“We were wondering why they need to wait until 12th grade when sixth graders have learned the circulation system and seem mature enough and are interested in learning hands-only CPR,” said study author Dr. Mimi Biswas. She’s a cardiologist at the University of California’s Riverside School of Medicine and Riverside Community Hospital.
For the study, her team divided 160 sixth graders into three groups. All of the students were instructed in hands-only CPR.
One group (the control) watched a video that demonstrated how to perform 100 to 120 chest compressions a minute on adult CPR dummies.
Another group watched the video and listened to music with a tempo matching the target compression rate.
The third group watched the video and played a video game to reinforce the target compression rate.
All three groups then tested their CPR skills on dummies.
Most students remembered to call 911, performed CPR in the correct spot and gave high-quality compressions. But those in the music and video game groups more often matched the target compression rate.
The findings suggest that tempo-reinforcing methods such as music and video games may help children perform better CPR, according to the study authors.
They are slated to present the findings Monday at the American Heart Association’s annual meeting, in Anaheim, Calif. Research presented at medical meetings is typically considered preliminary, because it hasn’t received the scrutiny given to published studies.
This was a big week for all of the humans who happen to enjoy both marijuana and music (read: all of you). Whether it was marking the anniversary of one of the world’s most beloved bands picking up pot or one of this generation’s favorite new songwriters suffering a rare cannabis-related injury — kind of […] Marijuana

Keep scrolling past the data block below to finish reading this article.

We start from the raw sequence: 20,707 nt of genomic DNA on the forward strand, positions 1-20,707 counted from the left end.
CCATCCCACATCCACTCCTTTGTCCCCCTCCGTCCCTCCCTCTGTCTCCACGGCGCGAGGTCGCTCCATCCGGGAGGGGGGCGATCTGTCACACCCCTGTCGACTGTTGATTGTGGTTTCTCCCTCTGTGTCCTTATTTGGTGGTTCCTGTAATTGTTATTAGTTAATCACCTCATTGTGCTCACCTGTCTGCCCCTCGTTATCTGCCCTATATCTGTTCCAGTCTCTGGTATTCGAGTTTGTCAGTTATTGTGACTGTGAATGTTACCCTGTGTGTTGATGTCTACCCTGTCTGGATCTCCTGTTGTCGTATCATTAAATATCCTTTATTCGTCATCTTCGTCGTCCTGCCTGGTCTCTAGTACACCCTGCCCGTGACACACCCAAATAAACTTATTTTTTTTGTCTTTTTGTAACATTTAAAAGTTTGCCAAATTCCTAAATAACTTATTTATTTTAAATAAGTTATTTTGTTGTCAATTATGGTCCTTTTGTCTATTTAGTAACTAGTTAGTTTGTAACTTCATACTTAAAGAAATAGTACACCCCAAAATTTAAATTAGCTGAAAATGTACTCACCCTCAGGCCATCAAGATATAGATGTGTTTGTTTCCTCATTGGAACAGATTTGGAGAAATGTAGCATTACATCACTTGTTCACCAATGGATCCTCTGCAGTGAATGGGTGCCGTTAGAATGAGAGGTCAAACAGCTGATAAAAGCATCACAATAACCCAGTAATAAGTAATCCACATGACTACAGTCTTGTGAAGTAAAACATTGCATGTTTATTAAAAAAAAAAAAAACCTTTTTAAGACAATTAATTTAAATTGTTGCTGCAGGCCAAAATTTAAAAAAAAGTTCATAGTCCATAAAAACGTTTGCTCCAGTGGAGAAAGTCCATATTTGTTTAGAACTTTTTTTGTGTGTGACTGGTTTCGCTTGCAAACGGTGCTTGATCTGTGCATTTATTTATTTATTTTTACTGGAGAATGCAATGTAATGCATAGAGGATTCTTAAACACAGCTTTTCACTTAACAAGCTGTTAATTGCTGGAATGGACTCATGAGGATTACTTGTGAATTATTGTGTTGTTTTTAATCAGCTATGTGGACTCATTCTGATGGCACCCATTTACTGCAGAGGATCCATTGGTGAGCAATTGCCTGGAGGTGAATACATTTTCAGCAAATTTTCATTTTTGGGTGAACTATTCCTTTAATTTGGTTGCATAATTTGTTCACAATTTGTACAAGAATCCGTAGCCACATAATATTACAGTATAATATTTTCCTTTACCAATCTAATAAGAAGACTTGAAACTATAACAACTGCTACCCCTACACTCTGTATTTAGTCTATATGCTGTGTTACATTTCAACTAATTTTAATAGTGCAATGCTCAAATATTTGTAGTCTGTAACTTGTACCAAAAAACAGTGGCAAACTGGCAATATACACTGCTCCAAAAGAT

In hopes of generating a little extra cash as brick and mortar music sales continue to wilt, Berkeley’s Amoeba Music announced this week that they’ve received the city council’s blessing to convert their jazz section into Berkeley’s loudest medical marijuana dispensary. Pot Supplants Jazz In a move Louis “Stachmo” Armstrong would no doubt feel conflicted over, the self-described […] Marijuana
Pokemon GO fever has officially swept the nation, with people of all ages getting in on the action. In the past, gamers have been confined to the four walls of their parent’s basement, but thanks to this phenomena, gamers are now free to roam the streets while they collect Pokemon on their way to virtual […] Marijuana
“I don’t intend to ever stop smoking it, not as long as it grows. And there is no one on this earth that can ever stop it all from growing. No one but Jesus–and he wouldn’t dare. Because he feels the same way that I do about it.” – Louis Armstrong Marijuana and music have […] Marijuana
The times have changed. When acclaimed music executive Garnett March was launching the careers of Tupac, Snoop Dogg, Blackstreet, Master P, Westside Connection, Floetry, Mary J. Blige, Keyshia Cole, 50 Cent, and Kendrick Lamar, weed was almost always a part of the discussion. Back in those days, blunts, 40’s, and hip-hop represented the holy trinity […] Marijuana